Nursing at end-of-life

Nurses are both blessed and cursed with witnessing life, death, and everything in between in our professional roles. We see pain and tragedy all too often, sometimes every day if you work in a busy Emergency Department or Intensive Care Unit. It can be very difficult to experience the utter frustration and helplessness to care for patients who are not going to “make it”. Our goal is to save lives. “Not today”, we tell ourselves as our patient crashes and we call for help and start resuscitation; sometimes it works, sometimes it doesn’t. And those times are very difficult; we focus on tasks and try not to think about the patient being so young. We try to block out the cries and looks of fear and despair from family members as they beg and pray for their loved one to survive. Those images become ingrained in our memory. We get through them because we must; we have other patients who need us, and this is what we signed up for when we chose our profession… or it chose us. We take the laughs when we can because humor really does help us get through those horrible shifts. We develop a dark sense of humor and create “inside” jokes with our friends and colleagues to stay sane. I believe this is why nurses develop such strong bonds; we understand each other and have a sense of camaraderie.
And then there comes a time in every nurse’s life when we are faced with the challenges of caring for our loved ones as they near the end of their lives. I am here now. Both of my parents have cancer; my mother has malignant pleural mesothelioma, and my father has stage IV bladder-lung-bone cancer. Fortunately, my mother has outlived her predicted life-expectancy of less than a year by an additional year, and has responded to chemotherapy, Alimta. My father, on the other hand, has not responded to chemo (IV or instillation directly into the bladder), cyber knife, radiation, or immunotherapy. We have had those difficult conversations with the oncologist, who is as kind and compassionate, as he is honest. As a family we have practiced patient-centered care by placing his preferences and needs at the center of the care plan; he is now in hospice and we are focusing on comfort and quality of life. To say that I am impressed and deeply grateful to their expertise and care is an understatement; they are truly amazing. Hospice nurses have those difficult conversations that most people tend to avoid. They manage pain with all available tools in their “comfort care” toolbox; what they don’t have, they get. Quickly.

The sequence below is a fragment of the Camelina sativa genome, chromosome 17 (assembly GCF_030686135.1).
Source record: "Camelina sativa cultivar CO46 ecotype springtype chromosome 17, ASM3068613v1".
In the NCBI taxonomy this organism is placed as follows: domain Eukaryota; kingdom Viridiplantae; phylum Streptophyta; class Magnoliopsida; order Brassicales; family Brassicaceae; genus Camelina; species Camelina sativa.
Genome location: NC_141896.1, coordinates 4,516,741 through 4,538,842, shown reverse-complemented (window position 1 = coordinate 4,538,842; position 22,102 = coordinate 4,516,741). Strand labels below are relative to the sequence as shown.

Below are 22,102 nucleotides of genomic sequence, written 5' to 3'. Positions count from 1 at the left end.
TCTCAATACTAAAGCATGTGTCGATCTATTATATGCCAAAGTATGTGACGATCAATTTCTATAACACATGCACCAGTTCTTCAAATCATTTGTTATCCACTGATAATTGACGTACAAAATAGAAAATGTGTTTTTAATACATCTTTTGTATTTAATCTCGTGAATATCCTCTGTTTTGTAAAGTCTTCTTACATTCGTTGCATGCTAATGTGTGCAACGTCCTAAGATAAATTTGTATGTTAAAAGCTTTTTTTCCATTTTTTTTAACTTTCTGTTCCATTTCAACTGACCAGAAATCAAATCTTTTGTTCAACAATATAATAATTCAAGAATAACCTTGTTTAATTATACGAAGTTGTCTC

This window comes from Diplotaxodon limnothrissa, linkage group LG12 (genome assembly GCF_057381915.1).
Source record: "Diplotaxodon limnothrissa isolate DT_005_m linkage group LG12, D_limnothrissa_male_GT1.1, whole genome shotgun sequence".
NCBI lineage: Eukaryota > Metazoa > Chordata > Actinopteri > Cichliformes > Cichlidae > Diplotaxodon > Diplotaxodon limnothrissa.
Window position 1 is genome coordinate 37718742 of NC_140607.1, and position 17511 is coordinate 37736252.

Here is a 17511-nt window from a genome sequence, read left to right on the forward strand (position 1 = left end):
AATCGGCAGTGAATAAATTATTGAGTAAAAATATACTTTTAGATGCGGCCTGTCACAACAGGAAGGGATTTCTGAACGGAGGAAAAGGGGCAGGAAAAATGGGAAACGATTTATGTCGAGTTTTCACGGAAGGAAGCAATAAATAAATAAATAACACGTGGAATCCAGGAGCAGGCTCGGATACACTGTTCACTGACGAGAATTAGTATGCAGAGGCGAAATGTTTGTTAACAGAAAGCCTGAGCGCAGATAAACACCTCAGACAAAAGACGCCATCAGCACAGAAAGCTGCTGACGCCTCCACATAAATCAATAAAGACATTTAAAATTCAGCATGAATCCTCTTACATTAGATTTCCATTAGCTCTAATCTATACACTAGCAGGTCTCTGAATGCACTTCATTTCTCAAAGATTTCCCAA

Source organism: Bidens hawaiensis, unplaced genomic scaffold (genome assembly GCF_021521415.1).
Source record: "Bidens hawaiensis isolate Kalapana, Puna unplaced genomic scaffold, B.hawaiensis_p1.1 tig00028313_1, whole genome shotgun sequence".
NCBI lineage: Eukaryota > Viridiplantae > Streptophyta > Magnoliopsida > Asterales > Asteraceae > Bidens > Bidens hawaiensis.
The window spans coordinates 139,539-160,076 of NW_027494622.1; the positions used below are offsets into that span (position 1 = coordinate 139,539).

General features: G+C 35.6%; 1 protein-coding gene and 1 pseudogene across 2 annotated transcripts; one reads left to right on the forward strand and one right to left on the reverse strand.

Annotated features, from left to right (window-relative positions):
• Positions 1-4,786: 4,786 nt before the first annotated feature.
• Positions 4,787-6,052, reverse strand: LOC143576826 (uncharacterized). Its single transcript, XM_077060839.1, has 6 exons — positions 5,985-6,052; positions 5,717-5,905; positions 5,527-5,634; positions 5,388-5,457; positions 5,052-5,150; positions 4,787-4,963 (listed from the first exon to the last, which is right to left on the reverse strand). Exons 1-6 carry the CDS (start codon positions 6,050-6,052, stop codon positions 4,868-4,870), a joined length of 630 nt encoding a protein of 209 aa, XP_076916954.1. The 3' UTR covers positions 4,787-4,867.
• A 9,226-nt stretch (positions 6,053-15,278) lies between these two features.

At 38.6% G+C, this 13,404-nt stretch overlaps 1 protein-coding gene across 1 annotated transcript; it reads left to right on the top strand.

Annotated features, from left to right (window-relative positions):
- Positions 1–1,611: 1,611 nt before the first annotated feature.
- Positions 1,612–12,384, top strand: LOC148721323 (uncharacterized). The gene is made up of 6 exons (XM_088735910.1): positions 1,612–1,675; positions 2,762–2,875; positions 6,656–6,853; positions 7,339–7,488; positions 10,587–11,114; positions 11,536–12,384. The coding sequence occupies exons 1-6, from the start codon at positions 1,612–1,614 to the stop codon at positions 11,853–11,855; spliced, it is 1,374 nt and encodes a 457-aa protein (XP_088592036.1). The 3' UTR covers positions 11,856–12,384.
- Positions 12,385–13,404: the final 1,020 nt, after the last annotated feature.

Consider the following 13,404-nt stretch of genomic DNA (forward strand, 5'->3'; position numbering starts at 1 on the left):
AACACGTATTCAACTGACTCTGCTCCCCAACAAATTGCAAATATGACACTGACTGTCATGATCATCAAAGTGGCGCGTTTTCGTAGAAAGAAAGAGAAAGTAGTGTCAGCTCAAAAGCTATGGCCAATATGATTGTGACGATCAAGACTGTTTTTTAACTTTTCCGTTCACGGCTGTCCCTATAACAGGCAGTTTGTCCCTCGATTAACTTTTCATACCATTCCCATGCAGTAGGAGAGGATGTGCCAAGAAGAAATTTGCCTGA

Talking openly about funeral arrangements, and what to expect as death becomes imminent, can be impossible to imagine when you are face-to-face with your dying parent. I suddenly forget that I am a nurse, and am back to being a daughter that can’t form a sentence without crying. I am much better at holding things in and not saying what needs to be said, which has lead to a mountain of regret in my lifetime. But that’s another post. Trying to manage my feelings and emotions about being a nurse, and caring for my father who is nearing the end of his life, is what inspired me to start this blog. I hope that it can help me to find the words that I need to say in the end.

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3 thoughts on “Nursing at end-of-life

  1. Such a beautiful sentiment. You are truly an amazing person and I have always admired your strength and courage. Love you my friend❤️

    Like

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